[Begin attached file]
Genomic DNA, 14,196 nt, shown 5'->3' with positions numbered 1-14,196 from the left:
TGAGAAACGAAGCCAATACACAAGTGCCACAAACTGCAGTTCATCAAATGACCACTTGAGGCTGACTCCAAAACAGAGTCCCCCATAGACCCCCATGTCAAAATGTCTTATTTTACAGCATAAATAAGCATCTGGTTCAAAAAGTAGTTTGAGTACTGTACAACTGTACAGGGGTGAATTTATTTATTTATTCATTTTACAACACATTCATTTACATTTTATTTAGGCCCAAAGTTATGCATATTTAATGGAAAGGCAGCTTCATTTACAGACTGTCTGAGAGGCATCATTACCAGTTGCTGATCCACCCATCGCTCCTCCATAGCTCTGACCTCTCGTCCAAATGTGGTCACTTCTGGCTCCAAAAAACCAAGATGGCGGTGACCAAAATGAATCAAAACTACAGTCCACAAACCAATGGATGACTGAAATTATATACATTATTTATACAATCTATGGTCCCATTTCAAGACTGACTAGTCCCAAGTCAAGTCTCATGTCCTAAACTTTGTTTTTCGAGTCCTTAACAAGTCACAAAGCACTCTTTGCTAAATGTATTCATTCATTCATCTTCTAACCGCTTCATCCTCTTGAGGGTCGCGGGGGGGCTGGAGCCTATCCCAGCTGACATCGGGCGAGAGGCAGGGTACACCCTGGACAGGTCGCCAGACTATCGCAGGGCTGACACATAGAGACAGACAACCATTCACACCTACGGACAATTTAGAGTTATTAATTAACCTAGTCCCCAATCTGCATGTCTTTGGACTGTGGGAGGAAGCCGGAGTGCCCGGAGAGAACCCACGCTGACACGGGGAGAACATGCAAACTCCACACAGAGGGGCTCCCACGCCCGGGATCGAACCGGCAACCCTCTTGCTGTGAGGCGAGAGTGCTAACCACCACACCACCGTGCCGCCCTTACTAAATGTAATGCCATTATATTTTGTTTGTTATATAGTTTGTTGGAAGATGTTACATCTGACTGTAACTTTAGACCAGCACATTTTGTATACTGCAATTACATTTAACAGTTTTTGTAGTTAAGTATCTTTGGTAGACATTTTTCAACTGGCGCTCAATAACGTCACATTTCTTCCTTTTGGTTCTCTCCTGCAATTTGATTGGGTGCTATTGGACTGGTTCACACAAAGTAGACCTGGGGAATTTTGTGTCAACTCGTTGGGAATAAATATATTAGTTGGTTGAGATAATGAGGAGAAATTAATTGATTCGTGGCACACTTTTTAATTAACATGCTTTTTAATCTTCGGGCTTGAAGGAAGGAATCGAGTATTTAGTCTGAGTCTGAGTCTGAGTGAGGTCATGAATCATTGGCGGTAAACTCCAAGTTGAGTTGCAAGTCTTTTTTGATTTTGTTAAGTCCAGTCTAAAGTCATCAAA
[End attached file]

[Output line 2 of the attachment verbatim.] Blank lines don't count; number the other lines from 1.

TGAGAAACGAAGCCAATACACAAGTGCCACAAACTGCAGTTCATCAAATGACCACTTGAGGCTGACTCCAAAACAGAGTCCCCCATAGACCCCCATGTCAAAATGTCTTATTTTACAGCATAAATAAGCATCTGGTTCAAAAAGTAGTTTGAGTACTGTACAACTGTACAGGGGTGAATTTATTTATTTATTCATTTTACAACACATTCATTTACATTTTATTTAGGCCCAAAGTTATGCATATTTAATGGAAAGGCAGCTTCATTTACAGACTGTCTGAGAGGCATCATTACCAGTTGCTGATCCACCCATCGCTCCTCCATAGCTCTGACCTCTCGTCCAAATGTGGTCACTTCTGGCTCCAAAAAACCAAGATGGCGGTGACCAAAATGAATCAAAACTACAGTCCACAAACCAATGGATGACTGAAATTATATACATTATTTATACAATCTATGGTCCCATTTCAAGACTGACTAGTCCCAAGTCAAGTCTCATGTCCTAAACTTTGTTTTTCGAGTCCTTAACAAGTCACAAAGCACTCTTTGCTAAATGTATTCATTCATTCATCTTCTAACCGCTTCATCCTCTTGAGGGTCGCGGGGGGGCTGGAGCCTATCCCAGCTGACATCGGGCGAGAGGCAGGGTACACCCTGGACAGGTCGCCAGACTATCGCAGGGCTGACACATAGAGACAGACAACCATTCACACCTACGGACAATTTAGAGTTATTAATTAACCTAGTCCCCAATCTGCATGTCTTTGGACTGTGGGAGGAAGCCGGAGTGCCCGGAGAGAACCCACGCTGACACGGGGAGAACATGCAAACTCCACACAGAGGGGCTCCCACGCCCGGGATCGAACCGGCAACCCTCTTGCTGTGAGGCGAGAGTGCTAACCACCACACCACCGTGCCGCCCTTACTAAATGTAATGCCATTATATTTTGTTTGTTATATAGTTTGTTGGAAGATGTTACATCTGACTGTAACTTTAGACCAGCACATTTTGTATACTGCAATTACATTTAACAGTTTTTGTAGTTAAGTATCTTTGGTAGACATTTTTCAACTGGCGCTCAATAACGTCACATTTCTTCCTTTTGGTTCTCTCCTGCAATTTGATTGGGTGCTATTGGACTGGTTCACACAAAGTAGACCTGGGGAATTTTGTGTCAACTCGTTGGGAATAAATATATTAGTTGGTTGAGATAATGAGGAGAAATTAATTGATTCGTGGCACACTTTTTAATTAACATGCTTTTTAATCTTCGGGCTTGAAGGAAGGAATCGAGTATTTAGTCTGAGTCTGAGTCTGAGTGAGGTCATGAATCATTGGCGGTAAACTCCAAGTTGAGTTGCAAGTCTTTTTTGATTTTGTTAAGTCCAGTCTAAAGTCATCAAA